Contributors. Ralph G. Carter, Richard Clark, A. Lane Crothers, I. M. Destler, Ole R. Holsti, Steven W. Hook, Christopher M. Jones, James M. McCormick, Jerel Rosati, Jeremy Rosner, John T. Rourke, Renee G. Scherlen, Peter J. Schraeder, James M. Scott, Jennifer Sterling-Folker, Rick Travis, Stephen Twing
Animals at the End of the World begins with an explosion, which six-year-old Inés mistakes for the end of the world that she has long feared. In the midst of the chaos, she meets the maid’s granddaughter, Mariá, who becomes her best friend and with whom she navigates the adult world in her grandparents’ confined house. Together, they escape the house and confront the “animals” that populate Bogotá in the 1980s. But Inés soon realizes she cannot count on either María or her preoccupied and conflicted parents. Alone, she must learn to decipher her outer and inner worlds, confronting both armies of beasts and episodes of domestic chaos. In the process, she also learns what it means to test boundaries, break rules, and cope with the consequences.
The first novel by Colombian author Gloria Susana Esquivel, Animals at the End of the World is a poetic and moving coming-of-age story that lingers long after its final page.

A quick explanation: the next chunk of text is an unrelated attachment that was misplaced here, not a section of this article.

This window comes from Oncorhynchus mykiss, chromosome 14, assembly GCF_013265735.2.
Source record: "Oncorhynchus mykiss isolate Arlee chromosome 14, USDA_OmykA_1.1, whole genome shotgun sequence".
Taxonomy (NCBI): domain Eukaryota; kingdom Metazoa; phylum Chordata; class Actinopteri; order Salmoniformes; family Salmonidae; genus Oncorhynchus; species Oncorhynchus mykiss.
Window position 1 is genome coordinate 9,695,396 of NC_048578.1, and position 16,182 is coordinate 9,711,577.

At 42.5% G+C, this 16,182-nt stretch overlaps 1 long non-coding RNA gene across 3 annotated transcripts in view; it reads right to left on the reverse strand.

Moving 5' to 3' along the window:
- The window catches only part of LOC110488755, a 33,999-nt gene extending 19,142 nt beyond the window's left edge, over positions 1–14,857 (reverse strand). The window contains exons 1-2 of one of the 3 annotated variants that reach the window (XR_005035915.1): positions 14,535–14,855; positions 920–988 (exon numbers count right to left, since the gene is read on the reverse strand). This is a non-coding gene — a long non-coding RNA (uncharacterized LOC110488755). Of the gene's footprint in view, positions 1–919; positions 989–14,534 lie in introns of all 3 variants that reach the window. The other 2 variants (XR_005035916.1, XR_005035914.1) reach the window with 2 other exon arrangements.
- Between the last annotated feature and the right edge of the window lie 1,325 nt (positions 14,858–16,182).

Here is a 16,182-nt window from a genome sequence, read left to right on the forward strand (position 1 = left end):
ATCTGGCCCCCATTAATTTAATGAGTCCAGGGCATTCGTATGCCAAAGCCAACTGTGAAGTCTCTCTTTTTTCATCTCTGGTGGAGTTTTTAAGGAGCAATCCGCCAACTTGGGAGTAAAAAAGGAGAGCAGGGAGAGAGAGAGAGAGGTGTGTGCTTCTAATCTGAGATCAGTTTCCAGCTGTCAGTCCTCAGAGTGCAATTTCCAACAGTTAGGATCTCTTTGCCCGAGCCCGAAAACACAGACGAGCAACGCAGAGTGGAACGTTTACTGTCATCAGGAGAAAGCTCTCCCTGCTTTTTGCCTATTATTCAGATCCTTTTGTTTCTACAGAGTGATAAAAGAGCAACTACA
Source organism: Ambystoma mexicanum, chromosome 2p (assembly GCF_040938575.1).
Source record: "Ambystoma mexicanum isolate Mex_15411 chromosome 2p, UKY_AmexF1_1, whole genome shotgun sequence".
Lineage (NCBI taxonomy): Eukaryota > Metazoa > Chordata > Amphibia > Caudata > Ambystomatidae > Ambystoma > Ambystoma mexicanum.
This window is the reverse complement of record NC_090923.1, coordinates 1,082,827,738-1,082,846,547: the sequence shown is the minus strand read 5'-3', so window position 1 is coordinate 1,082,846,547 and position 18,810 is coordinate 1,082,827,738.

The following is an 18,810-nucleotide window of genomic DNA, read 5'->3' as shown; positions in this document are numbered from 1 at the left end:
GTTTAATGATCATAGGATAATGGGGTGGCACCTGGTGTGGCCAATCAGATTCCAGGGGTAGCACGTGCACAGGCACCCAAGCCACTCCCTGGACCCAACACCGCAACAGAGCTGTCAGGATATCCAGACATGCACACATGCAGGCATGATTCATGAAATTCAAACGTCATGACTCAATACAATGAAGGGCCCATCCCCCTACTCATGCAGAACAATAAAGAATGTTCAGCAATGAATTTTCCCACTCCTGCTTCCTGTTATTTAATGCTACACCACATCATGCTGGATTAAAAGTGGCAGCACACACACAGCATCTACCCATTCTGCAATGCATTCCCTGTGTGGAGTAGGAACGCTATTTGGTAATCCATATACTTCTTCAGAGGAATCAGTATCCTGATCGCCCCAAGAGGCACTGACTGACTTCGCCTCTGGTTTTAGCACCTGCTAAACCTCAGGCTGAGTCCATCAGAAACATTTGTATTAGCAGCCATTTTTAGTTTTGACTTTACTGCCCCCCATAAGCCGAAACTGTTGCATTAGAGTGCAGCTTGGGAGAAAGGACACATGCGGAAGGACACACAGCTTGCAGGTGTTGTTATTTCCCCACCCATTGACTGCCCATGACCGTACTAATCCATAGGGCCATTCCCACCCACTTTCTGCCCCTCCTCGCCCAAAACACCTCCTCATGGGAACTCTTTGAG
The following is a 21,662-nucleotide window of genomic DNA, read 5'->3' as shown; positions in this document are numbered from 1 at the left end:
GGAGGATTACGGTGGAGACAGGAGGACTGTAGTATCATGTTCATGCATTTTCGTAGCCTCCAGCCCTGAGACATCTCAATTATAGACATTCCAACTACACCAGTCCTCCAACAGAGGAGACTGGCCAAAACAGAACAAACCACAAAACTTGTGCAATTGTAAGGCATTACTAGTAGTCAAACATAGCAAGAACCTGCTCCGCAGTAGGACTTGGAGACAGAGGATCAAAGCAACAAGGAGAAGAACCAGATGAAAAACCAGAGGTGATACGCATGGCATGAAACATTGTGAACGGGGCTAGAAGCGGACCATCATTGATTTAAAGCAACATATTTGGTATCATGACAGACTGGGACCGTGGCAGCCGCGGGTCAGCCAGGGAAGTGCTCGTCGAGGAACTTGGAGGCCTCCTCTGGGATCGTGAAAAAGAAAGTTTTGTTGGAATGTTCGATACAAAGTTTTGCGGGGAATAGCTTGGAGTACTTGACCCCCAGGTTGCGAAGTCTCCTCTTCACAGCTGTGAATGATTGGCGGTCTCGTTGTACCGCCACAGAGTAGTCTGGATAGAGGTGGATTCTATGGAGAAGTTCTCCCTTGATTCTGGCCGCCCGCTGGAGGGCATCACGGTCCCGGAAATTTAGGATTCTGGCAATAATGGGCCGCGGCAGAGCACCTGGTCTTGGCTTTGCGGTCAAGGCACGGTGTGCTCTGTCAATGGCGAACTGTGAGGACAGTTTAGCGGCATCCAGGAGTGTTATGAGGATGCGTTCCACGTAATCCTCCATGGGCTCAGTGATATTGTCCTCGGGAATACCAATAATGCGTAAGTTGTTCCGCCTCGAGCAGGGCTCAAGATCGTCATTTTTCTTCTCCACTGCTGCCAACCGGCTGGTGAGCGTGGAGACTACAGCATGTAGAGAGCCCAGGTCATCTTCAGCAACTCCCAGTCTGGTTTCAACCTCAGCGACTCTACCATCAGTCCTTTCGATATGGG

In contemporary discussions of abortion, both sides argue well-worn positions, particularly concerning the question, When does human life begin? Though often invoked by the Catholic Church for support, Thomas Aquinas in fact held that human life begins after conception, not at the moment of union. But his overall thinking on questions of how humans come into being, and cease to be, is more subtle than either side in this polarized debate imagines. Fabrizio Amerini—an internationally-renowned scholar of medieval philosophy—does justice to Aquinas’ views on these controversial issues.Some pro-life proponents hold that Aquinas’ position is simply due to faulty biological knowledge, and if he knew what we know today about embryology, he would agree that human life begins at conception. Others argue that nothing Aquinas could learn from modern biology would have changed his mind. Amerini follows the twists and turns of Aquinas’ thinking to reach a nuanced and detailed solution in the final chapters that will unsettle familiar assumptions and arguments.Systematically examining all the pertinent texts and placing each in historical context, Amerini provides an accurate reconstruction of Aquinas’ account of the beginning and end of human life and assesses its bioethical implications for today. This major contribution is available to an English-speaking audience through translation by Mark Henninger, himself a noted scholar of medieval philosophy.
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